(Bloomberg) -- Bond investors are locking horns over whether the inversion of yield curves really means the global economy is headed for recession.

For some, its predictive record speaks for itself. The last five times the yield on 10-year Treasuries dropped below those on two-year securities, a contraction followed. For others, the bond market is now so distorted that an inversion isn’t the kiss of death it used to be, though it may still become a self-fulfilling prophecy.

“The reality is the bond market smells trouble and equities are just starting to catch on,” said Charles Diebel, head of fixed income at money manager Mediolanum SpA. “Based on the yield curve, there’s an 80% chance of the recession.”

Determining whether or not a recession is coming by next year is crucial for fund managers looking at where to put their cash. The bond market has never been so expensive, with around $16 trillion of investment-grade debt now having negative yields -- guaranteeing a loss for investors if held to maturity.

The flipping of the yield curve in the U.S. and the U.K. Wednesday triggered turmoil on Wall Street, with the S&P 500 Index slumping 2.9% and the Dow Jones Industrial Average plunging 800 points. U.S. President Donald Trump once again lashed out at the Federal Reserve for having interest rates too high, describing the yield curve as “CRAZY INVERTED.”

The inverted yield curve looks set to be a global phenomenon, with Japan and other major Asian debt markets primed to mirror the moves in Treasuries. The Reserve Bank of Australia’s Deputy Governor Guy Debelle weighed into the debate Thursday, downplaying the inversion in the Treasury curve, saying he wasn’t sure “how useful that signal is.”

“If there were to be a recession, it’s not clear at all what the policy response would be,” Philipp Hildebrand, vice chairman at BlackRock Inc., told Bloomberg Televsision. “The problem of being out of ammunition adds an additional concern to markets and is an additional explanation why we’re seeing these extreme movements in the yield curve and in interest rates generally.”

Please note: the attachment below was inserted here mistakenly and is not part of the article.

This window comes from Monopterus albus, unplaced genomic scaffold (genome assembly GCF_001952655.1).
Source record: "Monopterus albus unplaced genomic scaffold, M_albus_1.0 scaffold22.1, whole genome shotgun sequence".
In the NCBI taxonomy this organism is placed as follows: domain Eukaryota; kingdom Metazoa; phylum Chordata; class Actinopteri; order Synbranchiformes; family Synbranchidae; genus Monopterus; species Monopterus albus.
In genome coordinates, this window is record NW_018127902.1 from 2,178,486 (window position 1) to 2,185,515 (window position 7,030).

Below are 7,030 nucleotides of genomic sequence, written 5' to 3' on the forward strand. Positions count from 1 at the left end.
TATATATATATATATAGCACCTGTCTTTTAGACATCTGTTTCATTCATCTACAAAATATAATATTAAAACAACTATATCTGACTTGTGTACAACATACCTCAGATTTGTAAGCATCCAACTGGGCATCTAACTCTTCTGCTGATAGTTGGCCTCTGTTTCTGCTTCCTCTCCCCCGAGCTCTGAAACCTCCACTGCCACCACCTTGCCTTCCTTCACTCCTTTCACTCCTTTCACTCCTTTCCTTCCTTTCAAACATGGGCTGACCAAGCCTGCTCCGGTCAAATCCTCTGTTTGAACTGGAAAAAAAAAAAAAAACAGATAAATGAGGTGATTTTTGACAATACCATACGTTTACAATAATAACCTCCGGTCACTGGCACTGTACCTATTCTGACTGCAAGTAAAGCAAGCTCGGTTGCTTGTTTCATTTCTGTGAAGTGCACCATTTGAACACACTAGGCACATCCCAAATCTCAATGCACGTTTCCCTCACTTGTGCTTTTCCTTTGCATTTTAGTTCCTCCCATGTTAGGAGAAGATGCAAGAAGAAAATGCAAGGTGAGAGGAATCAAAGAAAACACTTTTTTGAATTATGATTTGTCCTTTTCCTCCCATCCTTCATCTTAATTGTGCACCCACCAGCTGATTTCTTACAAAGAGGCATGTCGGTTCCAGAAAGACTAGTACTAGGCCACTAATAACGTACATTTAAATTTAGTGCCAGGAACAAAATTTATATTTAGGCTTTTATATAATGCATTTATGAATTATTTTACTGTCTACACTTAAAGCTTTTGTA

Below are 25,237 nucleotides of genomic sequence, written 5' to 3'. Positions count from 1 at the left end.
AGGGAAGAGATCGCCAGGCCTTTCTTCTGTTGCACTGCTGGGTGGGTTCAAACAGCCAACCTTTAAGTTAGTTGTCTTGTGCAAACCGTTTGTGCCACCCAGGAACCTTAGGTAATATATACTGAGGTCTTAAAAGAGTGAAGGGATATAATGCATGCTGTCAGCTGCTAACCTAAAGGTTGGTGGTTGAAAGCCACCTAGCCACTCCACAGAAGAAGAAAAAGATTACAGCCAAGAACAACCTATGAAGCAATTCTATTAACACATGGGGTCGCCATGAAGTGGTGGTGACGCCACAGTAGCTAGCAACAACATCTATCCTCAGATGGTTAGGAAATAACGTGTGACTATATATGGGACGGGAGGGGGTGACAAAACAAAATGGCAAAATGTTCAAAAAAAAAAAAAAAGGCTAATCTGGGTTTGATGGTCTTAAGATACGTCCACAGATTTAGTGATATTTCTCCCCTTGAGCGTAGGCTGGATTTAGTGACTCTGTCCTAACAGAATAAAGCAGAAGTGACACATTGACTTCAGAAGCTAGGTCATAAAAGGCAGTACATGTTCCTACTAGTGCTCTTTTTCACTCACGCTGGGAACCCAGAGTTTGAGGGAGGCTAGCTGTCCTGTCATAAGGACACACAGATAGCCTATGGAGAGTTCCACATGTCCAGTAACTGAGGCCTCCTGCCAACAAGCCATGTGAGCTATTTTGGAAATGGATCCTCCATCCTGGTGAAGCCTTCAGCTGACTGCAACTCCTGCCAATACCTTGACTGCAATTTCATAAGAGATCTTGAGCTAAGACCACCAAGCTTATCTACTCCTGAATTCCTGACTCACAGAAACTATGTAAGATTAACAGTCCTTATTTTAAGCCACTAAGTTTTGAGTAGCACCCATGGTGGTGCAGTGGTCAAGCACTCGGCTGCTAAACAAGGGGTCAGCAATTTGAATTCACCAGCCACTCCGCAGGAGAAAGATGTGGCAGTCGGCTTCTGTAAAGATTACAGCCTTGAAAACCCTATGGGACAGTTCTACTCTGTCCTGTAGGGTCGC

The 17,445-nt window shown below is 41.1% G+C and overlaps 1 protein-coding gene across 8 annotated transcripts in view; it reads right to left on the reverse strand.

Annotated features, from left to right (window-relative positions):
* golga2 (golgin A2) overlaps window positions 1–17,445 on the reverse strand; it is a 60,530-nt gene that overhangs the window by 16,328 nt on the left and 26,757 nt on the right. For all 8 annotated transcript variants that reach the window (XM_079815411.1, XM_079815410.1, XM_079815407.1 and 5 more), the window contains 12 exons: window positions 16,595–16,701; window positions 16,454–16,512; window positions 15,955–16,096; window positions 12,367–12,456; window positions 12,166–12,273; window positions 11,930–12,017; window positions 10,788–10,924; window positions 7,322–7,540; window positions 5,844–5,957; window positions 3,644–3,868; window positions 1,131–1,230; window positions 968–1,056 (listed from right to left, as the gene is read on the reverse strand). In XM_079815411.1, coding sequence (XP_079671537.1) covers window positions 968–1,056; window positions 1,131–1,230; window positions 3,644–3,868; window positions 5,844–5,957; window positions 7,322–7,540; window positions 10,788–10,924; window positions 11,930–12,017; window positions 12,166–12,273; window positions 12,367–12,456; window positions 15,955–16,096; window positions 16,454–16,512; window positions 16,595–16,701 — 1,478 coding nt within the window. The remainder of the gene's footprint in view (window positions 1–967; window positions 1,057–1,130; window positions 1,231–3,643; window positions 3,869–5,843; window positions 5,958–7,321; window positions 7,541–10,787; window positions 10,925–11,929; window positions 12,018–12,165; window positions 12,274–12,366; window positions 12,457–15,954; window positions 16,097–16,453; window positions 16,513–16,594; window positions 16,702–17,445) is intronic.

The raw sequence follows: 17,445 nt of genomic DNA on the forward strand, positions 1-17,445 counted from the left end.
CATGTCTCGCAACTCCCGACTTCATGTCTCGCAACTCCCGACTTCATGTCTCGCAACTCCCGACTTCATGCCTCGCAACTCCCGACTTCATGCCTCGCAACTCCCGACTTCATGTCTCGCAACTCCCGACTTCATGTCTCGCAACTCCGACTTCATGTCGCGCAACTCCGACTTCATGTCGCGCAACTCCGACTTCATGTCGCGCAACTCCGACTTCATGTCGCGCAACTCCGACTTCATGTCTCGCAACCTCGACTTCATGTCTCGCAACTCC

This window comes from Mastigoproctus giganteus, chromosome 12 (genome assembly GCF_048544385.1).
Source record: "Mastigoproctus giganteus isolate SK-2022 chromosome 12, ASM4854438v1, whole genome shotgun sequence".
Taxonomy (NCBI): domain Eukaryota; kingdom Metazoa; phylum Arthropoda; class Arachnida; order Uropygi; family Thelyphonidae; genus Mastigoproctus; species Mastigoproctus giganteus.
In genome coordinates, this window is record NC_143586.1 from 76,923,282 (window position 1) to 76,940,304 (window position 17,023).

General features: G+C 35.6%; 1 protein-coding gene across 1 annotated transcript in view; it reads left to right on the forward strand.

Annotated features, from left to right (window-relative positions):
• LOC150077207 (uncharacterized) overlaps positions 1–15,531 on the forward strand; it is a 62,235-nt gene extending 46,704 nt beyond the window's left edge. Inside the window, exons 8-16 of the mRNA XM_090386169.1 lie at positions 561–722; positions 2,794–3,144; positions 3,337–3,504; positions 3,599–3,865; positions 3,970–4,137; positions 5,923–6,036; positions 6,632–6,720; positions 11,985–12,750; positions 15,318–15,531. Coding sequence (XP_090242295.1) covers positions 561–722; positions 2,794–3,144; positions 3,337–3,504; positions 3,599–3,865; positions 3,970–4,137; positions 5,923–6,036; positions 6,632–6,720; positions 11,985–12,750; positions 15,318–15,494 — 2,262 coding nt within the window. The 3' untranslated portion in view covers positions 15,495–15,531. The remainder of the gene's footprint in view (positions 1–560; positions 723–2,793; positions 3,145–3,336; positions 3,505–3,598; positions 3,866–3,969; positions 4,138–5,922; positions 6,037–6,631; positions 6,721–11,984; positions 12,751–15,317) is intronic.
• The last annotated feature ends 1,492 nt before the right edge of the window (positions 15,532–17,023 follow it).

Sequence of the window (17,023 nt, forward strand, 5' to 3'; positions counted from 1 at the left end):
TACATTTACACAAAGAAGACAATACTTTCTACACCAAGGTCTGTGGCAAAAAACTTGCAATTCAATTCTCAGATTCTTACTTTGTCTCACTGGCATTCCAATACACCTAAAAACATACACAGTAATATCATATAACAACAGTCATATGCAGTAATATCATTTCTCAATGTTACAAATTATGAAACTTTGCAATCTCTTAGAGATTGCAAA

Fed Response

UBS Global Wealth Management and Morgan Stanley Investment Management are among those betting the U.S. economy will dodge recession for now, so long as the Fed helps to steepen the curve by cutting interest rates. For the former, that means it is too early to sell equities, while emerging-market currencies such as the Indonesian rupiah and South African rand still offer investors a positive return.

“Bond yields signal recession risk, we say not so fast,” wrote Mark Haefele, chief investment officer at UBS Wealth Management. “If Fed rate cuts successfully steepen the curve comfortably into positive territory, this brief curve inversion may be a premature recession signal.”

Others take solace from the bond market being in a new era. Central banks have pumped trillions of dollars into the global economy, artificially pressing down the long end of the yield curve. At the same time, the risk of an inflationary spurt has also diminished, making it safer for investors to take refuge further out the yield curve. In Europe, there have been growing calls that Europe is now suffering from so-called “Japanification”, where yields, inflation and growth stay low, but that does not mean recession.

“The market is more inclined to question those who argue ‘this time is different’,” wrote analysts at Commerzbank AG including head of rate strategy Christoph Rieger. “With term premia also at record negative levels, the recession signal may be questioned.”

For Peter Chatwell, head of European rates strategy at Mizuho International Plc, it may not even matter who is right at this point. The inversion gives consumers and businesses a powerful signal that a recession could be on its way, causing them to rein in spending and investment, which could accidentally trigger one anyway. The RBA’s Debelle also warned of a “self-fulfilling downturn.”

The inversion is “very powerful once it reaches the popular press,” said Chatwell, who is continuing to recommend investors hold onto long-duration positions. “If the Fed was to stay behind the curve, then the market would bring forward recession expectations, allowing long term rates to rally further.”

To contact the reporter on this story: John Ainger in London at jainger@bloomberg.net

To contact the editors responsible for this story: Ven Ram at vram1@bloomberg.net, Neil Chatterjee

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